FL RN Salaries....yes another salary thread lol

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    I know that salary is discussed on here all the time and ppl get tired of answering questions....but my question is more in regards to what one makes as a new grad RN and how their pay increases from that point.

    Does pay increase a certain amount over a certain period of time?IIs it increased by specializing? What is the best way to get the most income potential (besides night and weekend differentials)?

    Also, How does one get a job as a "Pool" nurse and do u still get benefits?

    Im an LPN getting ready to bridge over to RN, but I must say Im a little discouraged by the starting salaries Im seeing. I have only been an LPN for a year, but I got a decent starting salary from day one. The starting RN salary is only 2-3 bucks more from what Im learning around here and from recent RN grads I know. And thats 2-3 bucks more than I make, which isnt the highest paying LPN job available around here. I work in home health and prefer to make a little less and not have to bust my butt than to make a little more, but earn every cent in LTC. I look forward to going into the hospital setting as an RN, only I wrongly expected to be making a lot more.

    Thanks in advance to any info you can give me. Im hoping it doesnt take several years of experience or working tons of overtime to see the nice paychecks.
    Last edit by luv4nursing on Dec 16, '06
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  4. 0
    Florida seems to pay nurses on the low end from what I have seen on this board. I am a new grad RN in Mass and will be starting out at 28/hr. I know that this does nothing for you as you are in Florida, but I am curious to know what Florida pays new grads.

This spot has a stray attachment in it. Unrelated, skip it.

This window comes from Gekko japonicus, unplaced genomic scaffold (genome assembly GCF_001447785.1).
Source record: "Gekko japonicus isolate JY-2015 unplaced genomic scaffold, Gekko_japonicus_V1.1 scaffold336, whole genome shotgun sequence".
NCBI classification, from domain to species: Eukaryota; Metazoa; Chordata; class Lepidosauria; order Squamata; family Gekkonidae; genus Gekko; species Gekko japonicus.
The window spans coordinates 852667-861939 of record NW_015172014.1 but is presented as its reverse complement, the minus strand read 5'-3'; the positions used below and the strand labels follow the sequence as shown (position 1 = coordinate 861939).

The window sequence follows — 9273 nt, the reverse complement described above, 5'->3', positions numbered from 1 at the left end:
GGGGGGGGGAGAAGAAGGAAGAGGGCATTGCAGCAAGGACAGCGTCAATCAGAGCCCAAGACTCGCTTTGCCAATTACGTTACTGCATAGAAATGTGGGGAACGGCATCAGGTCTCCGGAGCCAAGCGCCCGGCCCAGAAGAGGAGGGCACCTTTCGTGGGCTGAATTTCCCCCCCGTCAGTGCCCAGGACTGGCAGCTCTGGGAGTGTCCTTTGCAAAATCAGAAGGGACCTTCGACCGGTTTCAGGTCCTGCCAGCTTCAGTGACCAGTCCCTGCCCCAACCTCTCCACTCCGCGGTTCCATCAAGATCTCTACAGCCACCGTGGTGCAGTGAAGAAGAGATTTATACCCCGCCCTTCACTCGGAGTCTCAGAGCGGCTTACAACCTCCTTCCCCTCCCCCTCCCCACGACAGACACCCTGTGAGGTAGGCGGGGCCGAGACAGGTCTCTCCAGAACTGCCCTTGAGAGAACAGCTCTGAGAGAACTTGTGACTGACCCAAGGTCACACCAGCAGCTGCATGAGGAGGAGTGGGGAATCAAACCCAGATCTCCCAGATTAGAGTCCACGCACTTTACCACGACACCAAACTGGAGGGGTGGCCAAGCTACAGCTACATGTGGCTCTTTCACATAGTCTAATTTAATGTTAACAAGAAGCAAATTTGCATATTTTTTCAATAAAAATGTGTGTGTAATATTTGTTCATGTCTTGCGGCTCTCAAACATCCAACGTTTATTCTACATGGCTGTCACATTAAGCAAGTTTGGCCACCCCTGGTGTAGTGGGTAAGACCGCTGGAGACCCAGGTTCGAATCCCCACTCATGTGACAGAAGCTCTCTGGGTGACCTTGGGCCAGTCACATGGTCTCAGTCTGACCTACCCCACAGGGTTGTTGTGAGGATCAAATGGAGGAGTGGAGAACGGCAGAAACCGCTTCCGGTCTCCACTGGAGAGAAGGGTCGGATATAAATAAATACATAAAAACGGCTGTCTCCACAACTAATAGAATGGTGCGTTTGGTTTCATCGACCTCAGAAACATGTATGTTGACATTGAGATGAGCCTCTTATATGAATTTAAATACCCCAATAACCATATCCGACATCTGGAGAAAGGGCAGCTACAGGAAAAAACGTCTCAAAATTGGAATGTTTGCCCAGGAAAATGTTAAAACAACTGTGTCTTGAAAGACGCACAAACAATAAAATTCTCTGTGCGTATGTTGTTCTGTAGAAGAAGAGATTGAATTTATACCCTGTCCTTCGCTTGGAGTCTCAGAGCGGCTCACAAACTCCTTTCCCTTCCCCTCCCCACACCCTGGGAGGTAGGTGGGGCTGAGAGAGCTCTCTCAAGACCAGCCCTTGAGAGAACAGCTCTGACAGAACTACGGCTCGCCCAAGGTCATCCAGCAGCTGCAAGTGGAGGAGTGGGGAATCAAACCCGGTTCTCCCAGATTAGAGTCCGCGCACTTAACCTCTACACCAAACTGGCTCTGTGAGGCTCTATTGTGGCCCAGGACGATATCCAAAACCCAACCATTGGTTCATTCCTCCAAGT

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    OK everyone. New grad RNs in Florida make $18-$20 and hour; and in Massachusetts they make $28?!

    We need to unionize!

    LOL only half kidding here. Sorry for going off topic but I could not resist....!
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    My hospital is non union. At the union hospital the new grads start out at close to $30/hr not counting shift diff and seasoned nurses top out at $62/hr. But of course there is that cost of living thing that we must deal with in the northeast!
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    In central IL, new grad RN's make $17.40 an hour! And with 12 years experience, I would have only made $26-28/hour. It is pretty cheap to live here though in the sticks!
  8. 0
    Quote from luv4nursing
    I know that salary is discussed on here all the time and ppl get tired of answering questions....but my question is more in regards to what one makes as a new grad RN and how their pay increases from that point.

    Does pay increase a certain amount over a certain period of time?IIs it increased by specializing? What is the best way to get the most income potential (besides night and weekend differentials)?

    Also, How does one get a job as a "Pool" nurse and do u still get benefits?

    Im an LPN getting ready to bridge over to RN, but I must say Im a little discouraged by the starting salaries Im seeing. I have only been an LPN for a year, but I got a decent starting salary from day one. The starting RN salary is only 2-3 bucks more from what Im learning around here and from recent RN grads I know. And thats 2-3 bucks more than I make, which isnt the highest paying LPN job available around here. I work in home health and prefer to make a little less and not have to bust my butt than to make a little more, but earn every cent in LTC. I look forward to going into the hospital setting as an RN, only I wrongly expected to be making a lot more.

    Thanks in advance to any info you can give me. Im hoping it doesnt take several years of experience or working tons of overtime to see the nice paychecks.
    Lots of money as a RN but you need some good experience and time. A seasoned Nurse such a myself is as high as $32.77/hr. staff as base pay and with other diffs can climb from there.

    Right now I'm working ICU which is my specialty as local contracted agency. My base is $40.50/hr. That ain't chump change and I also work ot when I want to.

    Right now, look to get that RN, 2 yrs. of experience and then take a critical care course and work in the UNITS!!! That's where the money is and you will be able to handle anywhere including the ER!!! Don't lose your floor skills, it will pay off later on especially if you want to do travel nursing. I never say no. I always say of course I'll work there.
  9. 0
    Quote from LadyNASDAQ